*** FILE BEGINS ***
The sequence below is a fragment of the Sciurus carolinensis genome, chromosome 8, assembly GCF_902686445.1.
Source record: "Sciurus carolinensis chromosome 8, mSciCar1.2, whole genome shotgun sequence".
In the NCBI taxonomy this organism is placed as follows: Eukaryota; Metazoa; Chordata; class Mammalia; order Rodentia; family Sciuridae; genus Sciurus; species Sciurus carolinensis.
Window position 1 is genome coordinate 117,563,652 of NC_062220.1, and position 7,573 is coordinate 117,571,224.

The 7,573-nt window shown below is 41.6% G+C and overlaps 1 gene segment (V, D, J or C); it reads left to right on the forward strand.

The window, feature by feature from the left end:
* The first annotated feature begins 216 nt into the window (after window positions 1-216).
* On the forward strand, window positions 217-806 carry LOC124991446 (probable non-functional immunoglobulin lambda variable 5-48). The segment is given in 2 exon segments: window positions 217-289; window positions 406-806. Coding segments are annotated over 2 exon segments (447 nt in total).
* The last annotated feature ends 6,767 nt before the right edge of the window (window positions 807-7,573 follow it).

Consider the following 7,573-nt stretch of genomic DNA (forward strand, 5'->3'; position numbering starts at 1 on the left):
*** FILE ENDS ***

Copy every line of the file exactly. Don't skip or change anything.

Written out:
The sequence below is a fragment of the Sciurus carolinensis genome, chromosome 8, assembly GCF_902686445.1.
Source record: "Sciurus carolinensis chromosome 8, mSciCar1.2, whole genome shotgun sequence".
In the NCBI taxonomy this organism is placed as follows: Eukaryota; Metazoa; Chordata; class Mammalia; order Rodentia; family Sciuridae; genus Sciurus; species Sciurus carolinensis.
Window position 1 is genome coordinate 117,563,652 of NC_062220.1, and position 7,573 is coordinate 117,571,224.

The 7,573-nt window shown below is 41.6% G+C and overlaps 1 gene segment (V, D, J or C); it reads left to right on the forward strand.

The window, feature by feature from the left end:
* The first annotated feature begins 216 nt into the window (after window positions 1-216).
* On the forward strand, window positions 217-806 carry LOC124991446 (probable non-functional immunoglobulin lambda variable 5-48). The segment is given in 2 exon segments: window positions 217-289; window positions 406-806. Coding segments are annotated over 2 exon segments (447 nt in total).
* The last annotated feature ends 6,767 nt before the right edge of the window (window positions 807-7,573 follow it).

Consider the following 7,573-nt stretch of genomic DNA (forward strand, 5'->3'; position numbering starts at 1 on the left):